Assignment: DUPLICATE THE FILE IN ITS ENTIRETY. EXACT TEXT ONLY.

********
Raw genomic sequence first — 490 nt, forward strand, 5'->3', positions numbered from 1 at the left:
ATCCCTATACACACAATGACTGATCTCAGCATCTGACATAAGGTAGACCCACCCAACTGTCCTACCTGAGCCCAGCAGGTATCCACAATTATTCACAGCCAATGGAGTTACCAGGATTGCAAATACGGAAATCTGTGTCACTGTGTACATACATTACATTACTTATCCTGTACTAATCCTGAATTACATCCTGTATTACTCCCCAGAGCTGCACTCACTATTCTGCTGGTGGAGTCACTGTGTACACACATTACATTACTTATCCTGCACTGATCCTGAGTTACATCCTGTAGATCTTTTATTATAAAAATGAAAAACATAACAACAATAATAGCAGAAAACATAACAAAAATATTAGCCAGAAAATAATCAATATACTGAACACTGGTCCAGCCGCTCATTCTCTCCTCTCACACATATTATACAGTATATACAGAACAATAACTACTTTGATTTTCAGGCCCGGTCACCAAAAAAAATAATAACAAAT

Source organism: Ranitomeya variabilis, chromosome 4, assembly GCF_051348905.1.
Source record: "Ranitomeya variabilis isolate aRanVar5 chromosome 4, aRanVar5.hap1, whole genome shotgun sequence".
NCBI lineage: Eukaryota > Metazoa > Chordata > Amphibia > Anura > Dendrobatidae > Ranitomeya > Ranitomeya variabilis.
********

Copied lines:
Raw genomic sequence first — 490 nt, forward strand, 5'->3', positions numbered from 1 at the left:
ATCCCTATACACACAATGACTGATCTCAGCATCTGACATAAGGTAGACCCACCCAACTGTCCTACCTGAGCCCAGCAGGTATCCACAATTATTCACAGCCAATGGAGTTACCAGGATTGCAAATACGGAAATCTGTGTCACTGTGTACATACATTACATTACTTATCCTGTACTAATCCTGAATTACATCCTGTATTACTCCCCAGAGCTGCACTCACTATTCTGCTGGTGGAGTCACTGTGTACACACATTACATTACTTATCCTGCACTGATCCTGAGTTACATCCTGTAGATCTTTTATTATAAAAATGAAAAACATAACAACAATAATAGCAGAAAACATAACAAAAATATTAGCCAGAAAATAATCAATATACTGAACACTGGTCCAGCCGCTCATTCTCTCCTCTCACACATATTATACAGTATATACAGAACAATAACTACTTTGATTTTCAGGCCCGGTCACCAAAAAAAATAATAACAAAT

Source organism: Ranitomeya variabilis, chromosome 4, assembly GCF_051348905.1.
Source record: "Ranitomeya variabilis isolate aRanVar5 chromosome 4, aRanVar5.hap1, whole genome shotgun sequence".
NCBI lineage: Eukaryota > Metazoa > Chordata > Amphibia > Anura > Dendrobatidae > Ranitomeya > Ranitomeya variabilis.